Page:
DICK GEPHARDT, the former House Leader, often said that "elections have consequences" and that they always "carry messages."
The consequence of the elections just past is pretty obvious. Despite nearly $6 billion (!) having been spent on all of the federal races, we still have the makings of further partisan gridlock.
Yet the message to the new Congress from the electorate is nonetheless quite precise: somehow, get on with an immediate comprehensive effort aimed at rebuilding our middle class economy. And a thoughtful look at how the elections played out in the swing states suggests what that economic agenda should look like.
There a majority of the voters understood the imperative of bailing out the auto industry and committed themselves to a future that still includes manufacturing as a cornerstone of a balanced economy. And in doing so, they and a majority of voters throughout the country rejected the philosophy that government plays no constructive role in our economy, clearly preferring instead that, when needed, it help protect and foster high quality jobs which meet the diverse needs of our society.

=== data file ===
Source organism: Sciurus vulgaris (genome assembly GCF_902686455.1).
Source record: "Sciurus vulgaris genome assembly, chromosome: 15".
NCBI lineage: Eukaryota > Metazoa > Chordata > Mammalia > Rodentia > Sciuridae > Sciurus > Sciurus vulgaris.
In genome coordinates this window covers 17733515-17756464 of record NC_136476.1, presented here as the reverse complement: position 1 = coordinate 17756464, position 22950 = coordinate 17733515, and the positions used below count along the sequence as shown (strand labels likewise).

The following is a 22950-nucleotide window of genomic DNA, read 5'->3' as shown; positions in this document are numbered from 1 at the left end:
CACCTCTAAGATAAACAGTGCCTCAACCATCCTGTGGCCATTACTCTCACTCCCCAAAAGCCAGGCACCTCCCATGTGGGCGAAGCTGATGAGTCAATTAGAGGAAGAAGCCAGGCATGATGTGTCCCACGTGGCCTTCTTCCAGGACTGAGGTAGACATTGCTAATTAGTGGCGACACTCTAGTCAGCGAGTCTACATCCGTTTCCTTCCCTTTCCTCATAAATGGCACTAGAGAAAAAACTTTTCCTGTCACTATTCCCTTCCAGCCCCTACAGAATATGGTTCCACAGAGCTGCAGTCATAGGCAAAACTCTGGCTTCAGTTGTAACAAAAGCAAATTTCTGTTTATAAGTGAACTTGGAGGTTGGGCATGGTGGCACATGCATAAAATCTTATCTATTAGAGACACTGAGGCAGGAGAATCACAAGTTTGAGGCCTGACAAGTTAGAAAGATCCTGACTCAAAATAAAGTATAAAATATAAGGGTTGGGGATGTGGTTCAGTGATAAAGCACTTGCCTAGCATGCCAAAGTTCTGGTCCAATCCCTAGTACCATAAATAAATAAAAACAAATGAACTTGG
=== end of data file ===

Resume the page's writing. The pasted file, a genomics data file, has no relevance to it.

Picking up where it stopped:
If Congress listens to this message, it will develop and pursue an agenda based on the core economic premises that:
* Near-term large-scale job creation through government stimulus efforts on the one hand, and long-term deficit cutting on the other, are not mutually exclusive.
* Government does create good jobs, millions of them in fact.
* And government cannot continue to gut the principle of progressive individual taxation without further eviscerating the middle class.
Well-conceived employment stimulus efforts are, because of their very large multiplier effects, at least deficit neutral in the medium term and, most likely, substantially deficit reducing. Thus Congress doesn't have to choose between stimulus and austerity--it just has to get each challenge's priority and timing right. And when it does, it will also be able to find responsible pathways to resolving the recommendations of the National Commission on Fiscal Responsibility and Reform (i.e., Simpson-Bowles), major entitlement reform, and the pending 'fiscal cliff.'
Implicit in achieving this balance, however, must be immediately resuscitating and then materially growing our depleted manufacturing sector.
Over the past 12 years, U.S. manufacturers have cut 31% of their workforce, or nearly 6 million workers, and manufacturers' contribution to GDP has...